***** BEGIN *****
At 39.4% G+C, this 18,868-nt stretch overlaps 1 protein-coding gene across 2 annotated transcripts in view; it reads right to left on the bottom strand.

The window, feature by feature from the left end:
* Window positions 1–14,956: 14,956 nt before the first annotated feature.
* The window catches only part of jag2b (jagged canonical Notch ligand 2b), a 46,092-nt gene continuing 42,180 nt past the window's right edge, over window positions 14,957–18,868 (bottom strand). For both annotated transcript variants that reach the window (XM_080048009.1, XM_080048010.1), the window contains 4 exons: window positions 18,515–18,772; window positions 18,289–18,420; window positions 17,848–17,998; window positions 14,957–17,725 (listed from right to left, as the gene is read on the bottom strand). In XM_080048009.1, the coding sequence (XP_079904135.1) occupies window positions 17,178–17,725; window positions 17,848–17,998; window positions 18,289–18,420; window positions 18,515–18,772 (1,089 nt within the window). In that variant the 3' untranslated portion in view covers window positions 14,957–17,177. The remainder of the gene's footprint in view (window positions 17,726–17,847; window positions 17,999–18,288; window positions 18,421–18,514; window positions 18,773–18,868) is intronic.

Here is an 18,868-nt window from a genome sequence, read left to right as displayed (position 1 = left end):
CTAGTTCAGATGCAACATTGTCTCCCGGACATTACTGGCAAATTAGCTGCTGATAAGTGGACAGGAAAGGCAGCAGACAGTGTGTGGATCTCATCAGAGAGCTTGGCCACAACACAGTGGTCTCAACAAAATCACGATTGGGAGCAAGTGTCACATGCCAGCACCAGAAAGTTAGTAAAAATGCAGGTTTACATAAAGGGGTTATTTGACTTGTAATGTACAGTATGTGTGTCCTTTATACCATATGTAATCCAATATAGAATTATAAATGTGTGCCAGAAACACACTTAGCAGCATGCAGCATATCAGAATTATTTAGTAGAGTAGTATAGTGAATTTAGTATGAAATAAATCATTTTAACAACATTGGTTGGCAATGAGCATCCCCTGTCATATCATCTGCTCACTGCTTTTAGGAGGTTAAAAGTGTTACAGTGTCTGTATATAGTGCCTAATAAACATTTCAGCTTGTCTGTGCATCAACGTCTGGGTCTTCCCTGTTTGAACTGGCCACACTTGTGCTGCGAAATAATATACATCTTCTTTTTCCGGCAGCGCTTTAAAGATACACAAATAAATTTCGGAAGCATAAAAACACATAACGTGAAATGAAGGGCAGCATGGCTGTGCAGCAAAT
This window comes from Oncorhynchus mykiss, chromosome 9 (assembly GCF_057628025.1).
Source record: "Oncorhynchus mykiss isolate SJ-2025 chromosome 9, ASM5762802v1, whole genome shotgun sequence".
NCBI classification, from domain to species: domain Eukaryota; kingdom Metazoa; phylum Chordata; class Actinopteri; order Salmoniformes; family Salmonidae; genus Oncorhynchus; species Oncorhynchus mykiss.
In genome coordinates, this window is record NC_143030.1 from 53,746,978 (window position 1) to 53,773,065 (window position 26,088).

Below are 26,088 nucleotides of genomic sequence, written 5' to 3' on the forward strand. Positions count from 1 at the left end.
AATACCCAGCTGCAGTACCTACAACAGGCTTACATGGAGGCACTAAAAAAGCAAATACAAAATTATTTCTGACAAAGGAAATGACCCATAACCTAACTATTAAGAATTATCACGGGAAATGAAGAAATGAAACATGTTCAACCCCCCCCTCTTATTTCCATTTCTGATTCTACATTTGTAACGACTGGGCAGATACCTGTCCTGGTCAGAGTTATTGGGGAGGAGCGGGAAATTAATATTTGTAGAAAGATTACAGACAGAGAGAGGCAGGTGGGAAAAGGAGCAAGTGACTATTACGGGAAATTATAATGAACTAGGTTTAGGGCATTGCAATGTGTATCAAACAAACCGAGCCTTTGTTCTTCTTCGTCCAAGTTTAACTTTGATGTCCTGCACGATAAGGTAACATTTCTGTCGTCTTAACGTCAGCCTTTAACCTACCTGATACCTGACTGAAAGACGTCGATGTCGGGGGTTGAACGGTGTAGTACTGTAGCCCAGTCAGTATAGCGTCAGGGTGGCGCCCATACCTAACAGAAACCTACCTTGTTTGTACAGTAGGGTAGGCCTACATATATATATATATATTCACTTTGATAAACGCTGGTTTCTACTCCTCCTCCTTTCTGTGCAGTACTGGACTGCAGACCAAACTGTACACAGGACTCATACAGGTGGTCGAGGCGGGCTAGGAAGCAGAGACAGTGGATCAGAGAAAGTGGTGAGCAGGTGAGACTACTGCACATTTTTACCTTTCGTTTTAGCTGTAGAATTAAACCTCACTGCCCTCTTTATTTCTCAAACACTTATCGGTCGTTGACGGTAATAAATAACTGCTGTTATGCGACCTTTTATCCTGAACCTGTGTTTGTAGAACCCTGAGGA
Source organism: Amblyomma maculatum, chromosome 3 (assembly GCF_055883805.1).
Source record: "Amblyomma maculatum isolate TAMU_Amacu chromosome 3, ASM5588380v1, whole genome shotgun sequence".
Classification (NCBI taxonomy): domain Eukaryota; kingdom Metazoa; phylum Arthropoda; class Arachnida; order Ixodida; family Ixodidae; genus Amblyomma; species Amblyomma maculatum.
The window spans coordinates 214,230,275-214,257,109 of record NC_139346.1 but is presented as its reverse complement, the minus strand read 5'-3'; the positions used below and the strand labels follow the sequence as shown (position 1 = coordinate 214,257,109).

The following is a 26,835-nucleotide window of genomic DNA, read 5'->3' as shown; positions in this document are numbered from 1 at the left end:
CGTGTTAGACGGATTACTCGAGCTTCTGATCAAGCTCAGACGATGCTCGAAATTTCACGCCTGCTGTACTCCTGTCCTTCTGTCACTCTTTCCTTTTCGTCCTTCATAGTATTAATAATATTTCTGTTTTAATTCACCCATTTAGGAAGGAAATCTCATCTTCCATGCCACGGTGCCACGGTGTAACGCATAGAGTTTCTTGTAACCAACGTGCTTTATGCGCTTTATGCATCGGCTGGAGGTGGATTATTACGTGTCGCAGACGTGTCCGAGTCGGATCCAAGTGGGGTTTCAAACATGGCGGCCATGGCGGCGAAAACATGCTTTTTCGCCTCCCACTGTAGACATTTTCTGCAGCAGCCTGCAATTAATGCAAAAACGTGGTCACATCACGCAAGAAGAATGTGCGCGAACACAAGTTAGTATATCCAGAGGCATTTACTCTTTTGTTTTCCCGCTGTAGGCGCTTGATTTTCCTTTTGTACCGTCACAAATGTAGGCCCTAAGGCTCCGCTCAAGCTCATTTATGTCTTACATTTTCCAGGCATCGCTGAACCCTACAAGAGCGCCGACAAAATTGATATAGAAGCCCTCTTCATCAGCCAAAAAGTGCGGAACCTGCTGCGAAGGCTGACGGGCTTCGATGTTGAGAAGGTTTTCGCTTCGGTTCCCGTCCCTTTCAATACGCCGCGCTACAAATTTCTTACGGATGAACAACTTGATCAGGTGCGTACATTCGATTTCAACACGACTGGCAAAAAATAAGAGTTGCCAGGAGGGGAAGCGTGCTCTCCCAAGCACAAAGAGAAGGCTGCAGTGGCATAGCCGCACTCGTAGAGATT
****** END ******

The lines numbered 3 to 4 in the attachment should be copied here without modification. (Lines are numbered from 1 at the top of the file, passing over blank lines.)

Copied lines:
* Window positions 1–14,956: 14,956 nt before the first annotated feature.
* The window catches only part of jag2b (jagged canonical Notch ligand 2b), a 46,092-nt gene continuing 42,180 nt past the window's right edge, over window positions 14,957–18,868 (bottom strand). For both annotated transcript variants that reach the window (XM_080048009.1, XM_080048010.1), the window contains 4 exons: window positions 18,515–18,772; window positions 18,289–18,420; window positions 17,848–17,998; window positions 14,957–17,725 (listed from right to left, as the gene is read on the bottom strand). In XM_080048009.1, the coding sequence (XP_079904135.1) occupies window positions 17,178–17,725; window positions 17,848–17,998; window positions 18,289–18,420; window positions 18,515–18,772 (1,089 nt within the window). In that variant the 3' untranslated portion in view covers window positions 14,957–17,177. The remainder of the gene's footprint in view (window positions 17,726–17,847; window positions 17,999–18,288; window positions 18,421–18,514; window positions 18,773–18,868) is intronic.